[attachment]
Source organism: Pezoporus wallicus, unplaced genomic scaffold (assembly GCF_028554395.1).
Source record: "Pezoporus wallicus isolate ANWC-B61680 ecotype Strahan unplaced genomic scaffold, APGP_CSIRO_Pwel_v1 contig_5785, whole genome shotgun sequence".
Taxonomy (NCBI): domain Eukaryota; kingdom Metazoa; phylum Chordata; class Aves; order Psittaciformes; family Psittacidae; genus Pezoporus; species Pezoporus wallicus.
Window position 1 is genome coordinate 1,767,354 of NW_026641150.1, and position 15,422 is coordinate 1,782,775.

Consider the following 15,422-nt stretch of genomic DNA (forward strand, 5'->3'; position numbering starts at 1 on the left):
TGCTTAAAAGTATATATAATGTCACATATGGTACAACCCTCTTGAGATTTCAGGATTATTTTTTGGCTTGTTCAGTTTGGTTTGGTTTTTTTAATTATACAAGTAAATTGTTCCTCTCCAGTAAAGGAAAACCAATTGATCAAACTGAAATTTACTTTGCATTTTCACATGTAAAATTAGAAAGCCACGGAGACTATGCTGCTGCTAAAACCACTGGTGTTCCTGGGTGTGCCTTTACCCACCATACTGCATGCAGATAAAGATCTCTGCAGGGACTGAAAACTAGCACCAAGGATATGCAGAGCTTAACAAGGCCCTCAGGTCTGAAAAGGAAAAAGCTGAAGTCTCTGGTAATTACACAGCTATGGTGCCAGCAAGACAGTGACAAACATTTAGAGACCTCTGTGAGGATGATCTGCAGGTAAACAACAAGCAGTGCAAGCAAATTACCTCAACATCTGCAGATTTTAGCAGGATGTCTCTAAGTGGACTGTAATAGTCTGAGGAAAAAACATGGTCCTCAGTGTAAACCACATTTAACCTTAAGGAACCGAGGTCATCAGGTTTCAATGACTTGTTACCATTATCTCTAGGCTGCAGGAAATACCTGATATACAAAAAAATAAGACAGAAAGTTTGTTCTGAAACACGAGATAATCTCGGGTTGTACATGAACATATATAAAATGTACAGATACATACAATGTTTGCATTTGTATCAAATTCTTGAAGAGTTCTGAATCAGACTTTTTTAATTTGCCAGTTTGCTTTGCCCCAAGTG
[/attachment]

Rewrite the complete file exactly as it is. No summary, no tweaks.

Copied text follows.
Source organism: Pezoporus wallicus, unplaced genomic scaffold (assembly GCF_028554395.1).
Source record: "Pezoporus wallicus isolate ANWC-B61680 ecotype Strahan unplaced genomic scaffold, APGP_CSIRO_Pwel_v1 contig_5785, whole genome shotgun sequence".
Taxonomy (NCBI): domain Eukaryota; kingdom Metazoa; phylum Chordata; class Aves; order Psittaciformes; family Psittacidae; genus Pezoporus; species Pezoporus wallicus.
Window position 1 is genome coordinate 1,767,354 of NW_026641150.1, and position 15,422 is coordinate 1,782,775.

Consider the following 15,422-nt stretch of genomic DNA (forward strand, 5'->3'; position numbering starts at 1 on the left):
TGCTTAAAAGTATATATAATGTCACATATGGTACAACCCTCTTGAGATTTCAGGATTATTTTTTGGCTTGTTCAGTTTGGTTTGGTTTTTTTAATTATACAAGTAAATTGTTCCTCTCCAGTAAAGGAAAACCAATTGATCAAACTGAAATTTACTTTGCATTTTCACATGTAAAATTAGAAAGCCACGGAGACTATGCTGCTGCTAAAACCACTGGTGTTCCTGGGTGTGCCTTTACCCACCATACTGCATGCAGATAAAGATCTCTGCAGGGACTGAAAACTAGCACCAAGGATATGCAGAGCTTAACAAGGCCCTCAGGTCTGAAAAGGAAAAAGCTGAAGTCTCTGGTAATTACACAGCTATGGTGCCAGCAAGACAGTGACAAACATTTAGAGACCTCTGTGAGGATGATCTGCAGGTAAACAACAAGCAGTGCAAGCAAATTACCTCAACATCTGCAGATTTTAGCAGGATGTCTCTAAGTGGACTGTAATAGTCTGAGGAAAAAACATGGTCCTCAGTGTAAACCACATTTAACCTTAAGGAACCGAGGTCATCAGGTTTCAATGACTTGTTACCATTATCTCTAGGCTGCAGGAAATACCTGATATACAAAAAAATAAGACAGAAAGTTTGTTCTGAAACACGAGATAATCTCGGGTTGTACATGAACATATATAAAATGTACAGATACATACAATGTTTGCATTTGTATCAAATTCTTGAAGAGTTCTGAATCAGACTTTTTTAATTTGCCAGTTTGCTTTGCCCCAAGTG